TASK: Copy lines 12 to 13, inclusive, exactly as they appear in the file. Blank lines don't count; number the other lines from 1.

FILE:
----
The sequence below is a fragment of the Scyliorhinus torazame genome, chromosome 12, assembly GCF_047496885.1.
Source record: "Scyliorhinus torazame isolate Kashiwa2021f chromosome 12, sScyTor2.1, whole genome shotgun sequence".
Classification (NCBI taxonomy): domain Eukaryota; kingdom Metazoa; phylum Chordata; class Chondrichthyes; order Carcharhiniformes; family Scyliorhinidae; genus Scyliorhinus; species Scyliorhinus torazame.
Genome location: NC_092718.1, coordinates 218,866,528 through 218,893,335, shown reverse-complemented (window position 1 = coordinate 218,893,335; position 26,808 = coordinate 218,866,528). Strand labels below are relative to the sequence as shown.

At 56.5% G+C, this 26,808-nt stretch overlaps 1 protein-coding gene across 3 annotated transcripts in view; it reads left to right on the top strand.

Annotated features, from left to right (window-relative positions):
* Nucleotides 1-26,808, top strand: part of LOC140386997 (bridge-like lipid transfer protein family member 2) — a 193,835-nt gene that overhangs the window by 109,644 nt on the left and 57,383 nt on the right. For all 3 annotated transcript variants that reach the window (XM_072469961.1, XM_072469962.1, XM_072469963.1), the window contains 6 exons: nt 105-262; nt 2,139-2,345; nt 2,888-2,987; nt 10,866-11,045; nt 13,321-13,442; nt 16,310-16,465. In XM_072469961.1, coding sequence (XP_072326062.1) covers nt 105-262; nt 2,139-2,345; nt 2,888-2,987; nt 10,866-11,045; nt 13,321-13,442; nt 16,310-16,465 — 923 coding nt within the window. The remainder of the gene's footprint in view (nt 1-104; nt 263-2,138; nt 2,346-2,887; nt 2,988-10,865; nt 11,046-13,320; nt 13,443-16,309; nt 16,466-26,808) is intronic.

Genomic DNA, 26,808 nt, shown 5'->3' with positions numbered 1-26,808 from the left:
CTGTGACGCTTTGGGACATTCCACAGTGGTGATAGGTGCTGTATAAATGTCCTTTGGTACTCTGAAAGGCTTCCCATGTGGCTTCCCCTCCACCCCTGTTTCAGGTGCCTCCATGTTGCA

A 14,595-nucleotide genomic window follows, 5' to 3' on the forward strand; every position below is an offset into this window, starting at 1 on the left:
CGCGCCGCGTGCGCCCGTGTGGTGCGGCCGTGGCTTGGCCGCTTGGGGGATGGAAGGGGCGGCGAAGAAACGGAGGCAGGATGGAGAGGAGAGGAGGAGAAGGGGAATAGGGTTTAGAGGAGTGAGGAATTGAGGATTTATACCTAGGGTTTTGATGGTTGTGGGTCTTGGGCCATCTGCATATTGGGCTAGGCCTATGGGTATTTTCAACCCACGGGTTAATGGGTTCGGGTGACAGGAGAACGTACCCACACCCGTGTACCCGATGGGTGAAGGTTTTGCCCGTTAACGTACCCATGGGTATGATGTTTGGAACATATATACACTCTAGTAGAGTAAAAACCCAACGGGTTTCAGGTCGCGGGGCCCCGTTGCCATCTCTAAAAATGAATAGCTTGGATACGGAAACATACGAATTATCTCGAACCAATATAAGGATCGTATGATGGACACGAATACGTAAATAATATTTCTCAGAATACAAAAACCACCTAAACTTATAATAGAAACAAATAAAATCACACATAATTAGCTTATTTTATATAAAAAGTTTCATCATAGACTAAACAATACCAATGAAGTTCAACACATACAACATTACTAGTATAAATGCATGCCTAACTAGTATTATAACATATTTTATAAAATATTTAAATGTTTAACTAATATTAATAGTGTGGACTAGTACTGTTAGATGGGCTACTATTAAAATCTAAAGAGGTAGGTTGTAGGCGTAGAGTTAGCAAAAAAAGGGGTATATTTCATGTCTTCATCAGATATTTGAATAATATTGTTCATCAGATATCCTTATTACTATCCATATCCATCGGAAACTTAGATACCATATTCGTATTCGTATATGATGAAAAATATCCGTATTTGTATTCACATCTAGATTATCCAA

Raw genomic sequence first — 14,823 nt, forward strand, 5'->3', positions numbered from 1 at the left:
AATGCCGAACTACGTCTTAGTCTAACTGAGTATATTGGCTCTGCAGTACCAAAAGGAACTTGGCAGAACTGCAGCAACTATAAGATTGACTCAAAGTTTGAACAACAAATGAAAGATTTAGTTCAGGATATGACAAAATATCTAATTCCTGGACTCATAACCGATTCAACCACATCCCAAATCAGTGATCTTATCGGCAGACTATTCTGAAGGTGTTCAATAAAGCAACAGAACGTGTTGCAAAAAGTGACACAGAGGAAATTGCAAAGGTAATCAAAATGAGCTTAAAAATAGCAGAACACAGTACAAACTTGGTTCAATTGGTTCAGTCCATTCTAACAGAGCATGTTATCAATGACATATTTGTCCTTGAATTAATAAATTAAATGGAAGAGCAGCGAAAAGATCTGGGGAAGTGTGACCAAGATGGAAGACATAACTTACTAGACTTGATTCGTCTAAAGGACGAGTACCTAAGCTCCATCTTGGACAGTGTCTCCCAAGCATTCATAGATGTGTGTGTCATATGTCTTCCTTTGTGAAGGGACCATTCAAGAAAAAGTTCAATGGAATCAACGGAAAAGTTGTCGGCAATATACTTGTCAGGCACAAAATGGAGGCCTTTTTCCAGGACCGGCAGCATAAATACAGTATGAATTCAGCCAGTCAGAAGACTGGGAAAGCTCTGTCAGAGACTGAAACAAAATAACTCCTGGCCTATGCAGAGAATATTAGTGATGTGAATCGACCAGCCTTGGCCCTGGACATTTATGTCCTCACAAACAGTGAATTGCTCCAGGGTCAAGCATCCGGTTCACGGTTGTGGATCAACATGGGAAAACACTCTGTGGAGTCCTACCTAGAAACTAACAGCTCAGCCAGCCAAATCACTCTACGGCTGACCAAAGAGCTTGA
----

Raw genomic sequence first — 14,823 nt, forward strand, 5'->3', positions numbered from 1 at the left:
AATGCCGAACTACGTCTTAGTCTAACTGAGTATATTGGCTCTGCAGTACCAAAAGGAACTTGGCAGAACTGCAGCAACTATAAGATTGACTCAAAGTTTGAACAACAAATGAAAGATTTAGTTCAGGATATGACAAAATATCTAATTCCTGGACTCATAACCGATTCAACCACATCCCAAATCAGTGATCTTATCGGCAGACTATTCTGAAGGTGTTCAATAAAGCAACAGAACGTGTTGCAAAAAGTGACACAGAGGAAATTGCAAAGGTAATCAAAATGAGCTTAAAAATAGCAGAACACAGTACAAACTTGGTTCAATTGGTTCAGTCCATTCTAACAGAGCATGTTATCAATGACATATTTGTCCTTGAATTAATAAATTAAATGGAAGAGCAGCGAAAAGATCTGGGGAAGTGTGACCAAGATGGAAGACATAACTTACTAGACTTGATTCGTCTAAAGGACGAGTACCTAAGCTCCATCTTGGACAGTGTCTCCCAAGCATTCATAGATGTGTGTGTCATATGTCTTCCTTTGTGAAGGGACCATTCAAGAAAAAGTTCAATGGAATCAACGGAAAAGTTGTCGGCAATATACTTGTCAGGCACAAAATGGAGGCCTTTTTCCAGGACCGGCAGCATAAATACAGTATGAATTCAGCCAGTCAGAAGACTGGGAAAGCTCTGTCAGAGACTGAAACAAAATAACTCCTGGCCTATGCAGAGAATATTAGTGATGTGAATCGACCAGCCTTGGCCCTGGACATTTATGTCCTCACAAACAGTGAATTGCTCCAGGGTCAAGCATCCGGTTCACGGTTGTGGATCAACATGGGAAAACACTCTGTGGAGTCCTACCTAGAAACTAACAGCTCAGCCAGCCAAATCACTCTACGGCTGACCAAAGAGCTTGA